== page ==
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December 02, 2009
January 28, 2011
February 02, 2011
Only halfway through 2011, a number of states have reformed their laws governing public sector workers' benefits, a few of them in dramatic fashion. The need to close the yawning gap between promises made to workers and the dollars saved for them on states' balances sheets is evident. According to a recent analysis, the average household will have to pay $1,398 in additional taxes every year for the next 30 years to fund retiree benefits, with New Jersey taxpayers on the hook for $2,475 per year per household before that state's recent reforms.?Even more optimistic commentators recognize that the funding ratios reported by states themselves rely on rosy assumptions about investment returns that are not likely to be borne out in reality.?Consequently, states have begun to adjust contribution rates, close loopholes, and otherwise modify pension and retiree healthcare benefits.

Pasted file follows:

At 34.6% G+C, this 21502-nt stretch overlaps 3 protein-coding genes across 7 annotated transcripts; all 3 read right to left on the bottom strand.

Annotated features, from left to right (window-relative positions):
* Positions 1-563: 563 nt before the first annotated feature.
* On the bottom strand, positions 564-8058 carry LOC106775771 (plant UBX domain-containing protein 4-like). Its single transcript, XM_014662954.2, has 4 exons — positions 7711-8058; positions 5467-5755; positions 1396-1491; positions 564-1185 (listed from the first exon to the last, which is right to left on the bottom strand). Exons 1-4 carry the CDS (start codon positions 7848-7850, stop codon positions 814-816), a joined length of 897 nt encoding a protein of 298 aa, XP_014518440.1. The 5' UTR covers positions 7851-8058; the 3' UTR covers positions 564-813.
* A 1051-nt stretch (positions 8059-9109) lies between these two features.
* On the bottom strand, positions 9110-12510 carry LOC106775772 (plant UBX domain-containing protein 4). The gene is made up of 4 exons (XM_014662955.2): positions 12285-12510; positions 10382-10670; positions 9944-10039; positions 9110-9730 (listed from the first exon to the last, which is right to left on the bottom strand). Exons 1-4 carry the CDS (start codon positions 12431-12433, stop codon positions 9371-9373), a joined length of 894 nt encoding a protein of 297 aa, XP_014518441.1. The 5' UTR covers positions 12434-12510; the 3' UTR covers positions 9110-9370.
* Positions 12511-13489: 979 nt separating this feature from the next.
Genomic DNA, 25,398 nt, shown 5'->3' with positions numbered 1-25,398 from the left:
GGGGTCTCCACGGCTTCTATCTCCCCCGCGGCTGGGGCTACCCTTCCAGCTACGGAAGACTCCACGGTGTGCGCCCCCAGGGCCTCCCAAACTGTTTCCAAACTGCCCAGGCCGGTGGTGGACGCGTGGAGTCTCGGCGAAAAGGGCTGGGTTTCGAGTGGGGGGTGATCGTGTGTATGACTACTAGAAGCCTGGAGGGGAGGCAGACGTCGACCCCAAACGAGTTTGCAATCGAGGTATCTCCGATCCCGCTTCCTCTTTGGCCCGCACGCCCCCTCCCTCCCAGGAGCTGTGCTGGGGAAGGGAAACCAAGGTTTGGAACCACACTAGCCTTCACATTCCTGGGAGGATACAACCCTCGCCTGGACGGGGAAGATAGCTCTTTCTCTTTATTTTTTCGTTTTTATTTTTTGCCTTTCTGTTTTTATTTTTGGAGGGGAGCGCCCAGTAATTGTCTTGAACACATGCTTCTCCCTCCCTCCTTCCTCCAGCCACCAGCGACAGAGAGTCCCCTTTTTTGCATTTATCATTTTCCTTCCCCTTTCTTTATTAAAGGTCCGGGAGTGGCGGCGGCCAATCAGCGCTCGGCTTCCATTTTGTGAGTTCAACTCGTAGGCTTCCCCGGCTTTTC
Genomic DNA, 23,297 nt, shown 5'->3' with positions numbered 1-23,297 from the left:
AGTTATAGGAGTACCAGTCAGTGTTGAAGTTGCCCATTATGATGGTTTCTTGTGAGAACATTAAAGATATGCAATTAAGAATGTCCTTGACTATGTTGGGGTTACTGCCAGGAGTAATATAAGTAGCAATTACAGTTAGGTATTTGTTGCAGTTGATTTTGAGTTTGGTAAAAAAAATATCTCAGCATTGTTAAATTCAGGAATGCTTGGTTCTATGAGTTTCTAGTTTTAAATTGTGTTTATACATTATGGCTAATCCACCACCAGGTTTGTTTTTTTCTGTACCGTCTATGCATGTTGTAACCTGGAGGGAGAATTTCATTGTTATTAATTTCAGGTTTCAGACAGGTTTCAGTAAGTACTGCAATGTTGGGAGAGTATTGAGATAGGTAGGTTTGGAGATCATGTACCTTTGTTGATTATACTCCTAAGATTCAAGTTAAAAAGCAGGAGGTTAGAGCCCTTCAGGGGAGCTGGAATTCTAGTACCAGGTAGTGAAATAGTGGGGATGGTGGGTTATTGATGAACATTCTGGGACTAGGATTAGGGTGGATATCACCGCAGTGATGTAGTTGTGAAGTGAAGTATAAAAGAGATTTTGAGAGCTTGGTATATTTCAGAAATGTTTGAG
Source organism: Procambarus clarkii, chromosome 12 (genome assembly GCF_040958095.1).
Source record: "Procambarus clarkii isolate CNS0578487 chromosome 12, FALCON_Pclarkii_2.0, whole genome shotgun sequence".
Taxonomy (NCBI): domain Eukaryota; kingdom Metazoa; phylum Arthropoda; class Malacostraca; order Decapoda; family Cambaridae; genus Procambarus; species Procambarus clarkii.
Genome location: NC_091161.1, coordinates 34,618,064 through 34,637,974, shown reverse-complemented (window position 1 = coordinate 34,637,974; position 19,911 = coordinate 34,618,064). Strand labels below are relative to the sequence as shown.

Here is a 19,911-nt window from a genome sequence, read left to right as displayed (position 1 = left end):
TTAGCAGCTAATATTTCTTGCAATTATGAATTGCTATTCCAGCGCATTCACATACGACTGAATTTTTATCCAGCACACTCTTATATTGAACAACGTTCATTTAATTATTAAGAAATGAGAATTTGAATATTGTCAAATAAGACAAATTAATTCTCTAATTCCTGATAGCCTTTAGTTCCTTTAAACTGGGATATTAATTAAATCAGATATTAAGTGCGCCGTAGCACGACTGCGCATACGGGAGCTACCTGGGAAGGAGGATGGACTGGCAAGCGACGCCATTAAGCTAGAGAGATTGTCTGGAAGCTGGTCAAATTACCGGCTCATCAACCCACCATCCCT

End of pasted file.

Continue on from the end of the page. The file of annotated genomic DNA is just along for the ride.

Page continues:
It is worth noting that most of these reforms leave public-sector workers, especially those newly-hired, worse off. In many states, this is a necessary evil, with budgets straining and taxes being ratcheted ever higher. Some states have done better than others in making fundamental reforms to address the sustainability of workers' benefits without soaking new workers or taxpayers, however. Here are our best and worst of the year so far, recognizing that actions in New York and Connecticut are still pending. Thanks to our indefatigable research intern, Josh Pierson, for digging up some of the details on states' reforms.
Our takeaway from this year's reforms is that many state legislatures and school boards should go back to the drawing board. Move new workers to portable, defined-contribution or cash balance retirement schemes, and put an end to retiree health benefits funded entirely by employers, the costs of which are exploding and which very few private-sector workers enjoy. Use any savings to improve the raises teachers receive in their first few years on the job, when research suggests they make the biggest gains in effectiveness. Continuing to steal from younger and more mobile workers while reducing their benefits is not a viable option and is certain to make teaching less attractive to high performers.
? Chris Tessone